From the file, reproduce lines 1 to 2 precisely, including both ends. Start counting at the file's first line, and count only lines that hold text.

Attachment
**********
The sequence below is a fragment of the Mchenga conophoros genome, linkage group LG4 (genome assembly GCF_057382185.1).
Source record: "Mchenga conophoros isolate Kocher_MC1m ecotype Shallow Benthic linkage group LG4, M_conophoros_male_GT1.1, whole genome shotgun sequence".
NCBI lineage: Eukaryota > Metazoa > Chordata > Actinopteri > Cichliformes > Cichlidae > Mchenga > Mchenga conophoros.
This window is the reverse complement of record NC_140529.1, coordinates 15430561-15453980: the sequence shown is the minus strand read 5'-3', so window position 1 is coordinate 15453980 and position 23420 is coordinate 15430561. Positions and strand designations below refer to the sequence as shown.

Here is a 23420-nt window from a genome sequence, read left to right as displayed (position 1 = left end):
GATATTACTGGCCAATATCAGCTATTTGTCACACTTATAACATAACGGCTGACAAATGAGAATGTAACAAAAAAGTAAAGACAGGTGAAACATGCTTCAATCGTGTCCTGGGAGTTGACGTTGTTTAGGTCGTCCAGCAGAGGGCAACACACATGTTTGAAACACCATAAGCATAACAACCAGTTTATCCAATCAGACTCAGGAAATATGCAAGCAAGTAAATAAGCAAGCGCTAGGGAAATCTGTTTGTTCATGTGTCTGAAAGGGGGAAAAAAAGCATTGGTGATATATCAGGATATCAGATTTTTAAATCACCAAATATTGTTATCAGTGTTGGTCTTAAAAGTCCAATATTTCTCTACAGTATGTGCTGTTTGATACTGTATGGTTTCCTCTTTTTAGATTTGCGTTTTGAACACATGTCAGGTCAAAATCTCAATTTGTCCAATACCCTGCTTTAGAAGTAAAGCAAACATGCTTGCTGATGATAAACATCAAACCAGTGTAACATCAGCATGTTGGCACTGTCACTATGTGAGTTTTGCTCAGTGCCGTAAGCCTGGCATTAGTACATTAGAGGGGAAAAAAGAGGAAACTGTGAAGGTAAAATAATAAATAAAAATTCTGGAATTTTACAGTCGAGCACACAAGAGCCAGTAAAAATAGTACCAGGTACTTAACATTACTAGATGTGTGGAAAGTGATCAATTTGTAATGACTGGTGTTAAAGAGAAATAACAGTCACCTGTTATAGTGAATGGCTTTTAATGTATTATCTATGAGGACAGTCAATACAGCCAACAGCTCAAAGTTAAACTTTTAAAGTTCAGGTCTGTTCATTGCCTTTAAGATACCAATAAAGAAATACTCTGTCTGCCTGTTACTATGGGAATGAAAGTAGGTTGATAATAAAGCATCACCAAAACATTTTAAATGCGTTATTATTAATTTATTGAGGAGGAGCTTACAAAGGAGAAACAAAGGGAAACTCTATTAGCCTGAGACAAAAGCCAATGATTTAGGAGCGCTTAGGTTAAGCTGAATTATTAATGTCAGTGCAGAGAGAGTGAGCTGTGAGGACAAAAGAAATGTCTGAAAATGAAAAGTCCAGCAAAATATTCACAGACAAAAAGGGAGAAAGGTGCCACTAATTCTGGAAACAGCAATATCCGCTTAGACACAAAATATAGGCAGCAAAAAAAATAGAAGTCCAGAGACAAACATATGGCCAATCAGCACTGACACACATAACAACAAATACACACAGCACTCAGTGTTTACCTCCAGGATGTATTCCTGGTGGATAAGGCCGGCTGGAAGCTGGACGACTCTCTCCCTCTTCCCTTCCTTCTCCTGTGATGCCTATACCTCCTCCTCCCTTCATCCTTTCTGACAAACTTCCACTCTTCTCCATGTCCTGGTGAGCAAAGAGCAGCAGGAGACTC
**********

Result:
The sequence below is a fragment of the Mchenga conophoros genome, linkage group LG4 (genome assembly GCF_057382185.1).
Source record: "Mchenga conophoros isolate Kocher_MC1m ecotype Shallow Benthic linkage group LG4, M_conophoros_male_GT1.1, whole genome shotgun sequence".